Welcome to EcoWest News, a weekly round-up of news and resources that you can put to use in addressing environmental issues and protecting the wild in your community.

Introducing … The Lake Winnipeg Foundation

The Lake Winnipeg Foundation advocates for change and coordinates action to improve the health of Lake Winnipeg. Their activities are guided by a science advisory council. The Lake Winnipeg Health Plan identifies 8 key actions to address the root causes of harmful algae blooms.

Introducing … My Big Alberta Backyard

Looking for natural areas to visit in Alberta? Check out Nature Alberta’s My Big Alberta Backyard guides to small urban areas as well as large biosphere reserves. Here is a sample from the most recent guide:

Calgary’s Inglewood Bird Sanctuary is one of the only migratory bird sanctuaries inside a city and also one of the smallest. Visitors to the sanctuary can spot both common (nuthatches, common goldeneye) and rare (yellow vireo, yellow-crowned night heron) birds. There are also mule deer, coyote, and porcupine as well as a nature centre with interpretive displays.

Introducing … The BC Bird Trail

The BC Bird Trail offers birdwatching itineraries including attractions, activities, and accommodation. Regional trails include Central Vancouver Island, Richmond Delta, the Fraser Valley, South Fraser, and Columbia Valley.

Research Matters

BC Climate Health Network has published two recent reports. Climate, Health and Covid-19 in British Columbia analyzes how telemedicine, green infrastructure, and food security have been impacted by the pandemic and will likely be impacted by climate change. Collaborative Action on Health and Climate Change, Community Stories recounts action that has been taken to address health and integrate equity into climate action planning, extreme heat, wildfire response, air quality, flood response and capacity building.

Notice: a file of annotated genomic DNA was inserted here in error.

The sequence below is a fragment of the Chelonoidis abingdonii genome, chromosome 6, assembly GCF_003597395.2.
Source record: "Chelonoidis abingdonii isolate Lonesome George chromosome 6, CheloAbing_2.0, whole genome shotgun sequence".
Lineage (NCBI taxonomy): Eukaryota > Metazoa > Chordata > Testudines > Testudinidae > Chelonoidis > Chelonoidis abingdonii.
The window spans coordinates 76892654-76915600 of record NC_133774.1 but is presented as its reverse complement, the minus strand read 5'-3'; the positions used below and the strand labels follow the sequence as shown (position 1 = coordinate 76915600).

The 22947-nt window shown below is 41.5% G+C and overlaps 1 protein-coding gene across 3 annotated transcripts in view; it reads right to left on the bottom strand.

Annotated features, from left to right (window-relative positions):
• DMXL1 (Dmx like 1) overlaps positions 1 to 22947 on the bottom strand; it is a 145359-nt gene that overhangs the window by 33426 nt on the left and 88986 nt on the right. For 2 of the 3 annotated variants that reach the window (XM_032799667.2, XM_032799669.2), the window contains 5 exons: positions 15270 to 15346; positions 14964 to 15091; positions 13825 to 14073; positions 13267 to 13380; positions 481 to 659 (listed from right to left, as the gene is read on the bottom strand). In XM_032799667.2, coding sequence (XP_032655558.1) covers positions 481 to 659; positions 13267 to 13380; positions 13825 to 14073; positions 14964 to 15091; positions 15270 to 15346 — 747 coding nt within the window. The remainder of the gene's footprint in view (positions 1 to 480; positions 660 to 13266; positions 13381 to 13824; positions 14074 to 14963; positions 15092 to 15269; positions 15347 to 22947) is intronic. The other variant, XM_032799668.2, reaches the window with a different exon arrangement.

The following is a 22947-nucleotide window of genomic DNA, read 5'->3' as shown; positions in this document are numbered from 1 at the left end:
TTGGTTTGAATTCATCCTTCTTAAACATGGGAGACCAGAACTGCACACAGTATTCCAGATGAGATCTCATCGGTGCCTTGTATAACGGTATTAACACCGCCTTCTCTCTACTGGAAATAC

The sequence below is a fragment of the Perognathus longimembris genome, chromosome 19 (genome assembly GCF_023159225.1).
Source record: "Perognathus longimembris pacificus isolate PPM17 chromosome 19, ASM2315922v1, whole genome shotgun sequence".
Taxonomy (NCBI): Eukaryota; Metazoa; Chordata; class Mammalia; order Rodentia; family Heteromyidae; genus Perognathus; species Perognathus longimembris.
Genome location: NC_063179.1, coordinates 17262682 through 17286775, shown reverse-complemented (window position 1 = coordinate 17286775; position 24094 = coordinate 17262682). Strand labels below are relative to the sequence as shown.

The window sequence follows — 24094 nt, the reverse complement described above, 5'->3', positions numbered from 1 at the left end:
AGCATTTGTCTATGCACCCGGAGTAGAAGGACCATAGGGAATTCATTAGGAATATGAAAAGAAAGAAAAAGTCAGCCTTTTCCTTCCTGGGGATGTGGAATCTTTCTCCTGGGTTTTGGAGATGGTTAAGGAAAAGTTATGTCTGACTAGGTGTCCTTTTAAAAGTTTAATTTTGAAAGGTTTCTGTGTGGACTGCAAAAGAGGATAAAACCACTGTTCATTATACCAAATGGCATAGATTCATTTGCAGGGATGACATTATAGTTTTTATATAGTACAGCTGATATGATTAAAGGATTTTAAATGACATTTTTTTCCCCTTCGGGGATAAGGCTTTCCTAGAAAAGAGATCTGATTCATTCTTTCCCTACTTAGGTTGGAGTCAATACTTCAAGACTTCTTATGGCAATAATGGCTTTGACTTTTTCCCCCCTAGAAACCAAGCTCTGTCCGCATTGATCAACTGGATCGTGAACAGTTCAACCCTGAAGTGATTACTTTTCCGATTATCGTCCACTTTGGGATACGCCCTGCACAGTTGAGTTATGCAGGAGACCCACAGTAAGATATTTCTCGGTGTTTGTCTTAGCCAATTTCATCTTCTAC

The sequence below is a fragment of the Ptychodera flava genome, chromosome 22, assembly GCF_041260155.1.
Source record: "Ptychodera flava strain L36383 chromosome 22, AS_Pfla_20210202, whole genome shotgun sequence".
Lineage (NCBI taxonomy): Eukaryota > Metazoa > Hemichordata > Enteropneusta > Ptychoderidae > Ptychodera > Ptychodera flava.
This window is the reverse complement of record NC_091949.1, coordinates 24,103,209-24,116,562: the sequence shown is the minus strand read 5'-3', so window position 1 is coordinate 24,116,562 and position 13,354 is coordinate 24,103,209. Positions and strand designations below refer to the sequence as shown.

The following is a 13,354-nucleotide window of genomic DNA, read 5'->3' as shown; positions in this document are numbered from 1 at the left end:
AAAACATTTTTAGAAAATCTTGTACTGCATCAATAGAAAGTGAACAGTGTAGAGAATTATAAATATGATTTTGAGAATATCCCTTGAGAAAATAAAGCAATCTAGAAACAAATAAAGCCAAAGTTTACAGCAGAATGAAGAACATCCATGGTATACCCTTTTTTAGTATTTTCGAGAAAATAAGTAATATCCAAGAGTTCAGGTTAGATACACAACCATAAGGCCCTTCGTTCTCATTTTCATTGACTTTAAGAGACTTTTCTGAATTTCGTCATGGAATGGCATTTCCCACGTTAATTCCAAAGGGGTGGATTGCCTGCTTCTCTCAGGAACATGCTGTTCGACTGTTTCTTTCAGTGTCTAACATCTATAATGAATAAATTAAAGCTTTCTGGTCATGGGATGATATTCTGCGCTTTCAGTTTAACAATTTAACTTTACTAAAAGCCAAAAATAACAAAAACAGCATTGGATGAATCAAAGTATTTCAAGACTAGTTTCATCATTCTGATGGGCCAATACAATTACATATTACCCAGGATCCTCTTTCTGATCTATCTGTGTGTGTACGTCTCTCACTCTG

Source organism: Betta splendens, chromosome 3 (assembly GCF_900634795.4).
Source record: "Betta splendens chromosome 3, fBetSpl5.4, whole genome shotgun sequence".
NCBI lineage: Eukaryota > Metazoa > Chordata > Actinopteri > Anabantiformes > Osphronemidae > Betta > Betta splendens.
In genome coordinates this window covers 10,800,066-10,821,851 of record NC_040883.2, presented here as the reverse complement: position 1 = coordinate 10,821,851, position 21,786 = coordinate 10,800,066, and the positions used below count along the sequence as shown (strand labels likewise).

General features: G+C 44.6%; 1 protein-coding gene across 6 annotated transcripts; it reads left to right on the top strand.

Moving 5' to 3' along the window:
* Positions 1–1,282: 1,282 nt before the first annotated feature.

Health in a Changing Climate, Health Canada, looks at the impact of climate change on a wide range of issues including air quality, natural hazards, and the disproportionate impact on different socio-economic groups.

Ecosystems don’t obey international boundaries. The Salish Sea Institute is based at Western Washington University, but its upcoming Salish Sea Ecosystem Conference will be relevant in BC as well. The State of the Salish Sea report provides a spectrum of ideas and opportunities for how governments, organizations, and individuals can work together to meet the needs of science and science-driven management that will sustain the Salish Sea estuarine ecosystem.

Across the West

Three northern Saskatchewan First Nations are engaged in lawsuits against the Government of Saskatchewan and SaskPower over the impacts of hydroelectric projects on their treaty rights and reserve lands. The Saskatchewan Association of Environmental Law outlines the background and current status of the cases. [SKAEL]

A Saskatchewan family can’t sell their property or get a line of credit because the land is contaminated by a neighbouring industrial site. They’re getting stonewalled by both the provincial government and Imperial Oil. [The Narwhal]

The requirement for a wildlife corridor as part of a new development near Canmore profiles some of the points to be considered when developing a safe passageway for wildlife. [RMO Today]

Vancouver is North America’s largest coal port, and almost 30% of the coal shipped comes from the US. This results in airborne coal dust, contaminated rainwater runoff, and the potential for fire and accidents. In addition, expanded shipping traffic has led to delays with foreign ships polluting the waters around the Gulf Islands. [Vancouver Sun]

Around the World

The rapid rise of fences is affecting ecosystems on every level from blocking long-distance migration, to increased disease transmission due to concentration of animals, and decreasing insect abundance as spiders have more places to build webs. Alternatives include virtual or portable fencing. [Yale Environment 360]

Wildfire suppression and management tactics fail to consider their impact on the environment and biodiversity and must be updated. [Science Direct]

Lessons from the Netherlands: flood control tactics that work – river widening and fish-friendly pump stations and floodgates. [The Province]

Weeds often provide more pollen and nectar than cultivated plants and wildflower mixes. Let them take over the margins and difficult spots in your garden. [The Guardian]

Nature’s Wonders

Freshwater mussels are aquatic heroes, from water purifiers to record-keepers of the natural environment. [The Revelator]

Photo credit: https://www.flickr.com/photos/apmckinlay/34189624652/

EcoFriendly West informs and encourages initiatives that support Western Canada’s natural environment. Like us on Facebook, follow us on Twitter, or subscribe by email.